Australia's contrary Internet tendencies

Australia is a weird country. Given that the country's broadband is amongst the worst in the developed world, Prime Minister Kevin Rudd announced a plan to build a national broadband network. The ambitious project will take up to eight years, cost $43 billion, create tens of thousands of jobs and will see fibre-optic cable laid out to individual houses.

The fibre-optic network, providing speeds of up to 100 megabits per second, will cover 90 percent of Australians, while the rest will have access to a mix of wireless and satellite connections.

And yet Rudd lost thousands of Twitter followers in the last weeks. What happened?

In a move that somehow contradicts everything the national broadband plan stands for, the federal government decided to push ahead with its internet censorship plan.

Under this scheme a mandatory filter will block sites found on the secret Australian Communications and Media Authority blacklist and blacklists held by other countries. Moreover, a wide scope of content could be prohibited under the proposed filtering regime. As the Australian Google blog explains:

Refused Classification (or RC) is a broad category of content that includes not just child sexual abuse material but also socially and politically controversial material—for example, educational content on safer drug use—as well as the grey realms of material instructing in any crime, including politically controversial crimes such as euthanasia.

As I've pointed out before, the scheme is expensive, ineffective and easy-to-circumvent. It potentially slows down an already slow internet and cripples Australia's competitiveness in the global marketplace. The scope of the planned scheme also sets a precedent for a Western democracy by uniquely combining a mandatory framework and a much wider scope of content.

Similar to the controversy surrounding the introduction of an R-18 rating for digital games, this move seems to be a case of a vocal minority of social conservatives trying to impose their worldview on the rest of society.

One of the first groups to be backgrounded on the results of the filter trial was the Australian Christian Lobby, and not the entire Australian public. It seems the government is concerned about defying those who act as (self-appointed) guardians of community standards.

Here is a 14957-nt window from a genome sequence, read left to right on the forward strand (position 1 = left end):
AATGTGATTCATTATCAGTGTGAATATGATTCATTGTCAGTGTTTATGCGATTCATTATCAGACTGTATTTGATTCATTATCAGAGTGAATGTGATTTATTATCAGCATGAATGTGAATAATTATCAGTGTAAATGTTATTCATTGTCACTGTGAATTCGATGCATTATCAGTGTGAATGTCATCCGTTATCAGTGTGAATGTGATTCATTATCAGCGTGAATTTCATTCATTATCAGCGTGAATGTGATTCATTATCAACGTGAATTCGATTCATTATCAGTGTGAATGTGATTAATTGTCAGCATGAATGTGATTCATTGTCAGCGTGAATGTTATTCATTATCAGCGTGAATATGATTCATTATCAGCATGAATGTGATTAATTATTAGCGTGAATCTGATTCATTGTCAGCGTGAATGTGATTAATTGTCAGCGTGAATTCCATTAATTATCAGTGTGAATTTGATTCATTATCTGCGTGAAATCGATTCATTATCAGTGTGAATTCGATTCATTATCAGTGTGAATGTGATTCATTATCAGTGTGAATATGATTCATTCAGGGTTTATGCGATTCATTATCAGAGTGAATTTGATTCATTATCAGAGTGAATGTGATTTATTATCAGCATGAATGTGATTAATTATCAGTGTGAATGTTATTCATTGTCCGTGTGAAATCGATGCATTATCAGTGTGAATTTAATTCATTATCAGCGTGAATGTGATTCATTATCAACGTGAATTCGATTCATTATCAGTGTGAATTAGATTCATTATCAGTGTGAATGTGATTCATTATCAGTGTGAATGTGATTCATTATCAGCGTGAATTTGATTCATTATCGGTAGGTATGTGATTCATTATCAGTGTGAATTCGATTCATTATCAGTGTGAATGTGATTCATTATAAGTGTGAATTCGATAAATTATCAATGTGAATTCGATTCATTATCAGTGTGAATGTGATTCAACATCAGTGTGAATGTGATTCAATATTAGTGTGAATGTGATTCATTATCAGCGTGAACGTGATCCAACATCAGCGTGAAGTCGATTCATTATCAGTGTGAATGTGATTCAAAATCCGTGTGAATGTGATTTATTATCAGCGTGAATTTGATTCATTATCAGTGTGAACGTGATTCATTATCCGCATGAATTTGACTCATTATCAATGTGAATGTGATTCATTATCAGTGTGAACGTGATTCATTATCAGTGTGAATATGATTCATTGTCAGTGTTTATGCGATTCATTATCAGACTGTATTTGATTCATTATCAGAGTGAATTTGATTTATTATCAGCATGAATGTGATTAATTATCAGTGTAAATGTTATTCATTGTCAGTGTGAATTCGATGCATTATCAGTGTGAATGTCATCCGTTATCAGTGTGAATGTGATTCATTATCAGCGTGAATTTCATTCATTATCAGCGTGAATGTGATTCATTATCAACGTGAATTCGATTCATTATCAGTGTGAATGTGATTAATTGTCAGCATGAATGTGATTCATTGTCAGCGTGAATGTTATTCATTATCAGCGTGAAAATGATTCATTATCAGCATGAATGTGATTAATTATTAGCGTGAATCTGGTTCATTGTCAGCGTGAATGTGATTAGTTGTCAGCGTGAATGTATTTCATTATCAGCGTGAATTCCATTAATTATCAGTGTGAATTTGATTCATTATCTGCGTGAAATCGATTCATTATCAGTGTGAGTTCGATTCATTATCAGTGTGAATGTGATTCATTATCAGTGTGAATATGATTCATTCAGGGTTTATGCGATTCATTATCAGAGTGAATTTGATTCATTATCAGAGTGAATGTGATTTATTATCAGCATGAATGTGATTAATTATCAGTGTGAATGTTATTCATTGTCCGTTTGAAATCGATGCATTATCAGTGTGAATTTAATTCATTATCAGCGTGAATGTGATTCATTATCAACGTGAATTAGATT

On the other hand, the censorship scheme does not enjoy the overwhelming support of the Australian public. A poll that was commissioned by GetUP! found only four percent of Australians want the government to be responsible for protecting children online. 

The move alienates potential Labor voters, while the people who care about these issues are unlikely to vote for the party in the first place. It would also be interesting to see what would happen if the Liberals, now under leadership of conservative Tony Abbott, were to win the next election.

It seems that if fast broadband is introduced into Australia, its citizens will only be allowed to use it on the government's terms. If something violates the moral standards of the country's leaders it must be hidden or ruled out. Rudd already demonstrated this tendency towards social engineering in the discussions about the controversial pictures of Bill Henson.

Australia, it seems, still suffers from a conservative hangover that already led to unparalleled censorship campaigns in the Western World—90 years ago. 

However, times and media have changed. These days the concern is not what will and will not be blocked, but who will and will not be able to get around it.

As tech writer Kathryn Small puts it:

"Conroy will not be censoring the internet. He'll be censoring people who do not know much about the internet." [A]nyone with a vested interest who knows enough about software design will be able to circumvent the system. "The real problem is Conroy will create a two-tiered system [with] a massive disparity between the 'haves' and 'have nots' of computer literacy."